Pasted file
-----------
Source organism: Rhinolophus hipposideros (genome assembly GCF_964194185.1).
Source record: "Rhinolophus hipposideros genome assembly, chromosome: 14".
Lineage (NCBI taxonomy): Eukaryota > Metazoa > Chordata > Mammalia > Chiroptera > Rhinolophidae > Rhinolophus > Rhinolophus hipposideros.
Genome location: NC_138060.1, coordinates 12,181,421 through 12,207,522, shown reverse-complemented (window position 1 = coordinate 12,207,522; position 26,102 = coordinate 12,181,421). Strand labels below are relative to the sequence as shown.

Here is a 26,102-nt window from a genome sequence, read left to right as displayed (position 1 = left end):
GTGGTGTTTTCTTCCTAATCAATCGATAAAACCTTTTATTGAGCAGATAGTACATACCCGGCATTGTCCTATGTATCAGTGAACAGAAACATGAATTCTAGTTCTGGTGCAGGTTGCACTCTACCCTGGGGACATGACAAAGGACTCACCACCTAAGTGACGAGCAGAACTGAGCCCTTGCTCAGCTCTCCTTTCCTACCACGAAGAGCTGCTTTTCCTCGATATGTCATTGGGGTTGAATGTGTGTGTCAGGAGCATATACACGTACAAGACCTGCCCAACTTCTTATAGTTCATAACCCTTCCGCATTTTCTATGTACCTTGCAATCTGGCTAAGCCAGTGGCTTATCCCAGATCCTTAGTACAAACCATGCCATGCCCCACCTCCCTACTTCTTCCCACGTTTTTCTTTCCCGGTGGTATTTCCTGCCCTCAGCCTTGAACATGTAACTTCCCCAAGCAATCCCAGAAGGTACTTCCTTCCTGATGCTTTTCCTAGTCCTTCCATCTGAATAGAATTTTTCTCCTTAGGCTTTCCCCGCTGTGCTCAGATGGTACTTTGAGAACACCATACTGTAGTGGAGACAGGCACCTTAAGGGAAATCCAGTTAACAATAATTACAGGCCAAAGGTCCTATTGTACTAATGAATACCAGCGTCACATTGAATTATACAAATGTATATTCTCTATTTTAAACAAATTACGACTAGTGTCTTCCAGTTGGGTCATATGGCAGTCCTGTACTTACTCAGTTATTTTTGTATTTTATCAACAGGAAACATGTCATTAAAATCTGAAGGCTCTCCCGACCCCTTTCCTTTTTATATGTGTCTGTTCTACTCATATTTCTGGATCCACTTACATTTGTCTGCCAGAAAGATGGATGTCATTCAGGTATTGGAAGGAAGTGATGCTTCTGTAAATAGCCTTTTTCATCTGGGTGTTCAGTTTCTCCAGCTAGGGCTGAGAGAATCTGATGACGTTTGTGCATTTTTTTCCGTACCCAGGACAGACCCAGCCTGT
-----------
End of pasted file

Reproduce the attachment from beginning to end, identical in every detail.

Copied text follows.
Source organism: Rhinolophus hipposideros (genome assembly GCF_964194185.1).
Source record: "Rhinolophus hipposideros genome assembly, chromosome: 14".
Lineage (NCBI taxonomy): Eukaryota > Metazoa > Chordata > Mammalia > Chiroptera > Rhinolophidae > Rhinolophus > Rhinolophus hipposideros.
Genome location: NC_138060.1, coordinates 12,181,421 through 12,207,522, shown reverse-complemented (window position 1 = coordinate 12,207,522; position 26,102 = coordinate 12,181,421). Strand labels below are relative to the sequence as shown.

Here is a 26,102-nt window from a genome sequence, read left to right as displayed (position 1 = left end):
GTGGTGTTTTCTTCCTAATCAATCGATAAAACCTTTTATTGAGCAGATAGTACATACCCGGCATTGTCCTATGTATCAGTGAACAGAAACATGAATTCTAGTTCTGGTGCAGGTTGCACTCTACCCTGGGGACATGACAAAGGACTCACCACCTAAGTGACGAGCAGAACTGAGCCCTTGCTCAGCTCTCCTTTCCTACCACGAAGAGCTGCTTTTCCTCGATATGTCATTGGGGTTGAATGTGTGTGTCAGGAGCATATACACGTACAAGACCTGCCCAACTTCTTATAGTTCATAACCCTTCCGCATTTTCTATGTACCTTGCAATCTGGCTAAGCCAGTGGCTTATCCCAGATCCTTAGTACAAACCATGCCATGCCCCACCTCCCTACTTCTTCCCACGTTTTTCTTTCCCGGTGGTATTTCCTGCCCTCAGCCTTGAACATGTAACTTCCCCAAGCAATCCCAGAAGGTACTTCCTTCCTGATGCTTTTCCTAGTCCTTCCATCTGAATAGAATTTTTCTCCTTAGGCTTTCCCCGCTGTGCTCAGATGGTACTTTGAGAACACCATACTGTAGTGGAGACAGGCACCTTAAGGGAAATCCAGTTAACAATAATTACAGGCCAAAGGTCCTATTGTACTAATGAATACCAGCGTCACATTGAATTATACAAATGTATATTCTCTATTTTAAACAAATTACGACTAGTGTCTTCCAGTTGGGTCATATGGCAGTCCTGTACTTACTCAGTTATTTTTGTATTTTATCAACAGGAAACATGTCATTAAAATCTGAAGGCTCTCCCGACCCCTTTCCTTTTTATATGTGTCTGTTCTACTCATATTTCTGGATCCACTTACATTTGTCTGCCAGAAAGATGGATGTCATTCAGGTATTGGAAGGAAGTGATGCTTCTGTAAATAGCCTTTTTCATCTGGGTGTTCAGTTTCTCCAGCTAGGGCTGAGAGAATCTGATGACGTTTGTGCATTTTTTTCCGTACCCAGGACAGACCCAGCCTGT